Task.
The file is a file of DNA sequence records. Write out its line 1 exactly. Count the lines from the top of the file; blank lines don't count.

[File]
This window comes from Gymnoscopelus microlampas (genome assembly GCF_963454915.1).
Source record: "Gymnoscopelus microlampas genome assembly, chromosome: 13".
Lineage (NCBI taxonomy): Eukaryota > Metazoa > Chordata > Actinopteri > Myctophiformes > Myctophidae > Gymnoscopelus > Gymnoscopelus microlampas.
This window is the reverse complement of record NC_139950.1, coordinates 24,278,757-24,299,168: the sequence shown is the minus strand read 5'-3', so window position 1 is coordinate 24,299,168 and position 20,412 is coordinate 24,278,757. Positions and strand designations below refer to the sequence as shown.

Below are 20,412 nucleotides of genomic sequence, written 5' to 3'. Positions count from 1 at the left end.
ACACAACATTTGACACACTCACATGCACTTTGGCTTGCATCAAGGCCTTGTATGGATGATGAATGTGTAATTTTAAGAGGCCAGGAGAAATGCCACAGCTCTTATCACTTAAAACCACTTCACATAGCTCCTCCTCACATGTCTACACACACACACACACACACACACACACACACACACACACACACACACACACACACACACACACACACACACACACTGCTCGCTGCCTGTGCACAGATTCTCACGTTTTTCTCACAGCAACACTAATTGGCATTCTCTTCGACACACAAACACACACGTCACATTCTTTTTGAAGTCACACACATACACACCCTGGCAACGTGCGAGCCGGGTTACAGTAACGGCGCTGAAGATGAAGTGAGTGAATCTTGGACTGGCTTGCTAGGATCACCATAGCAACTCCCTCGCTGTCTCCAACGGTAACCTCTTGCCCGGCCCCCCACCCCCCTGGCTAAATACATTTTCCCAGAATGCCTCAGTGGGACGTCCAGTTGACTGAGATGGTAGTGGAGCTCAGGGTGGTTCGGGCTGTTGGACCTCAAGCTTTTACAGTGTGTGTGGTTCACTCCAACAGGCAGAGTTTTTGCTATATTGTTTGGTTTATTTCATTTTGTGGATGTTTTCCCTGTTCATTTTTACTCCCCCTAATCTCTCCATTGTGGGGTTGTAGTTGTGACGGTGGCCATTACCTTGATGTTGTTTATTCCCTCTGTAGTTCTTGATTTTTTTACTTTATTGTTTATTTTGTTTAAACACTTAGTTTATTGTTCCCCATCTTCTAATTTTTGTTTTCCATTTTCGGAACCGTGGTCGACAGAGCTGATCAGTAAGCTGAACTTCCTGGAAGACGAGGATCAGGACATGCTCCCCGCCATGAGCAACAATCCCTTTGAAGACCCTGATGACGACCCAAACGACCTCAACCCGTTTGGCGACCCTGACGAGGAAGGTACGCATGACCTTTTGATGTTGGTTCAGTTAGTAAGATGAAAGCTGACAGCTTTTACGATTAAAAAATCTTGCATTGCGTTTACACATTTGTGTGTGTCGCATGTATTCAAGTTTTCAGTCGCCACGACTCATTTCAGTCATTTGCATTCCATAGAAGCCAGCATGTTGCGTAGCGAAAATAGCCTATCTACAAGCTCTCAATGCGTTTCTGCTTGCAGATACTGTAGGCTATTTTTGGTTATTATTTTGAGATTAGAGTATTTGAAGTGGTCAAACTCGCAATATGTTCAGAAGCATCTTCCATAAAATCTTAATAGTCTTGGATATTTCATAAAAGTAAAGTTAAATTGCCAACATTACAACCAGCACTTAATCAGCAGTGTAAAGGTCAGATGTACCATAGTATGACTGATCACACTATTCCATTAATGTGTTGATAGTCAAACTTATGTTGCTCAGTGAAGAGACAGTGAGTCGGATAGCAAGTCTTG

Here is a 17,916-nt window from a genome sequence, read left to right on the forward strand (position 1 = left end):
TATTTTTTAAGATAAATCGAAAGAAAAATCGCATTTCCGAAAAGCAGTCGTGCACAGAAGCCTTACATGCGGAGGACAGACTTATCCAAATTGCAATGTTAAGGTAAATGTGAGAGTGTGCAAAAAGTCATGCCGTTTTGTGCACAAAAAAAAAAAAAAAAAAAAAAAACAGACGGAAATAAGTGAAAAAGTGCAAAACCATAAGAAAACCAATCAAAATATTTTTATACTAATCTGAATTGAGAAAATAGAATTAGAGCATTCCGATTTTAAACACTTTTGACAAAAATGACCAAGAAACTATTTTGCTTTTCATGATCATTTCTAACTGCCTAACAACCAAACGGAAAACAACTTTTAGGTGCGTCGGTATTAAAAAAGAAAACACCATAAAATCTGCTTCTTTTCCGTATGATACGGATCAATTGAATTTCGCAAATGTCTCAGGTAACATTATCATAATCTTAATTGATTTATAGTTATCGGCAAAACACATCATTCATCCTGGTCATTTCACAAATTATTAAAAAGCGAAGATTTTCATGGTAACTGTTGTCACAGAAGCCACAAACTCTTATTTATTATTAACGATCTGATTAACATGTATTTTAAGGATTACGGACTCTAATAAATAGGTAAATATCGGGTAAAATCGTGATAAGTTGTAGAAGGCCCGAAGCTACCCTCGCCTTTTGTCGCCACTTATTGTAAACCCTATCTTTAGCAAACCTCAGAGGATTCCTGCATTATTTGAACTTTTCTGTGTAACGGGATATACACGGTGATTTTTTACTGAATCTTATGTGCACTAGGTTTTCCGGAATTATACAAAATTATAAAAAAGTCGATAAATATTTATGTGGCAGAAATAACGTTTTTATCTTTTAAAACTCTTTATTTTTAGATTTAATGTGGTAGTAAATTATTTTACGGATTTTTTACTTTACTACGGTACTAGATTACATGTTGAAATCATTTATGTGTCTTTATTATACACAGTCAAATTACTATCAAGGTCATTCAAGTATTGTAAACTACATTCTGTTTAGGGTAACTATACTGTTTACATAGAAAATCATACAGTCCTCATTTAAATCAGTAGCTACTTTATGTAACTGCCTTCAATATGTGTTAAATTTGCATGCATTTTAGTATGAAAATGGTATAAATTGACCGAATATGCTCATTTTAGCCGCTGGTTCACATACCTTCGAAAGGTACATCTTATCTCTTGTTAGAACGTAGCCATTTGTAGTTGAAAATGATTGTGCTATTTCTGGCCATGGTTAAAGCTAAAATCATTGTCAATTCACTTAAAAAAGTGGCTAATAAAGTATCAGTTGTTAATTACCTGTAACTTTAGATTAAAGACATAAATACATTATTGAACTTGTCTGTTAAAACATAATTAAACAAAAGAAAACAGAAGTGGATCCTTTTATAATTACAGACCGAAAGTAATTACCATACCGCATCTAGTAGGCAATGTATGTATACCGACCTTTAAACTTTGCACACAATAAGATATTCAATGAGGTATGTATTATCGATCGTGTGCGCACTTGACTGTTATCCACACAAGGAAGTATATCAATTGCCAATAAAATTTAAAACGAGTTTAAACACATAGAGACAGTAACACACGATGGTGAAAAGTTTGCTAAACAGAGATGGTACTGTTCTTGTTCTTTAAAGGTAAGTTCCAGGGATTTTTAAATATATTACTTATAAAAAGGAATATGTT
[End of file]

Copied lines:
This window comes from Gymnoscopelus microlampas (genome assembly GCF_963454915.1).